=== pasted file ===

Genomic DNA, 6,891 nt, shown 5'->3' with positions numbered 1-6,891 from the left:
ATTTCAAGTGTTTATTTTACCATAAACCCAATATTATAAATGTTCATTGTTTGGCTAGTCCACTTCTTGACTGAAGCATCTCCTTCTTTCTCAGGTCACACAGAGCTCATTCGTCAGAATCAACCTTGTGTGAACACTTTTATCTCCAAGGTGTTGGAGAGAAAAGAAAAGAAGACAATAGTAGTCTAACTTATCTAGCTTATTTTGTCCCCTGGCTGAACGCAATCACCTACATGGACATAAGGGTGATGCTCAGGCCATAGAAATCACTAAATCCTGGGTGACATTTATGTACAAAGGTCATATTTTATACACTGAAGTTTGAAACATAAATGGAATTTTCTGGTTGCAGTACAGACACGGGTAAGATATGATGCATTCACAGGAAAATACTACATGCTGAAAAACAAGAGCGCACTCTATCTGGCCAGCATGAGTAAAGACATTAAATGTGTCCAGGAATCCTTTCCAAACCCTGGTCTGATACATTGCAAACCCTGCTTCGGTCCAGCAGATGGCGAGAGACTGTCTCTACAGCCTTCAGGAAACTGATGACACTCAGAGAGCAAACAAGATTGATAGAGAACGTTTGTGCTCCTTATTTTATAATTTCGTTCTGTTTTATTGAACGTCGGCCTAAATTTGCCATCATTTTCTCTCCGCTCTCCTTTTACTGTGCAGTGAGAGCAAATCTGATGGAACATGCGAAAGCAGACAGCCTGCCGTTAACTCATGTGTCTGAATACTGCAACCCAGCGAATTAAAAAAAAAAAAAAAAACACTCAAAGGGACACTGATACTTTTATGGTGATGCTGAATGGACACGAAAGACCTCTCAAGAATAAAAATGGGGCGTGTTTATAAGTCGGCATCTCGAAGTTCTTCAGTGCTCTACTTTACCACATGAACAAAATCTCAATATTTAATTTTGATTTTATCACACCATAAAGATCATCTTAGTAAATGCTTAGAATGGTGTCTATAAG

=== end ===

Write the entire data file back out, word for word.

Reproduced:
Genomic DNA, 6,891 nt, shown 5'->3' with positions numbered 1-6,891 from the left:
ATTTCAAGTGTTTATTTTACCATAAACCCAATATTATAAATGTTCATTGTTTGGCTAGTCCACTTCTTGACTGAAGCATCTCCTTCTTTCTCAGGTCACACAGAGCTCATTCGTCAGAATCAACCTTGTGTGAACACTTTTATCTCCAAGGTGTTGGAGAGAAAAGAAAAGAAGACAATAGTAGTCTAACTTATCTAGCTTATTTTGTCCCCTGGCTGAACGCAATCACCTACATGGACATAAGGGTGATGCTCAGGCCATAGAAATCACTAAATCCTGGGTGACATTTATGTACAAAGGTCATATTTTATACACTGAAGTTTGAAACATAAATGGAATTTTCTGGTTGCAGTACAGACACGGGTAAGATATGATGCATTCACAGGAAAATACTACATGCTGAAAAACAAGAGCGCACTCTATCTGGCCAGCATGAGTAAAGACATTAAATGTGTCCAGGAATCCTTTCCAAACCCTGGTCTGATACATTGCAAACCCTGCTTCGGTCCAGCAGATGGCGAGAGACTGTCTCTACAGCCTTCAGGAAACTGATGACACTCAGAGAGCAAACAAGATTGATAGAGAACGTTTGTGCTCCTTATTTTATAATTTCGTTCTGTTTTATTGAACGTCGGCCTAAATTTGCCATCATTTTCTCTCCGCTCTCCTTTTACTGTGCAGTGAGAGCAAATCTGATGGAACATGCGAAAGCAGACAGCCTGCCGTTAACTCATGTGTCTGAATACTGCAACCCAGCGAATTAAAAAAAAAAAAAAAAACACTCAAAGGGACACTGATACTTTTATGGTGATGCTGAATGGACACGAAAGACCTCTCAAGAATAAAAATGGGGCGTGTTTATAAGTCGGCATCTCGAAGTTCTTCAGTGCTCTACTTTACCACATGAACAAAATCTCAATATTTAATTTTGATTTTATCACACCATAAAGATCATCTTAGTAAATGCTTAGAATGGTGTCTATAAG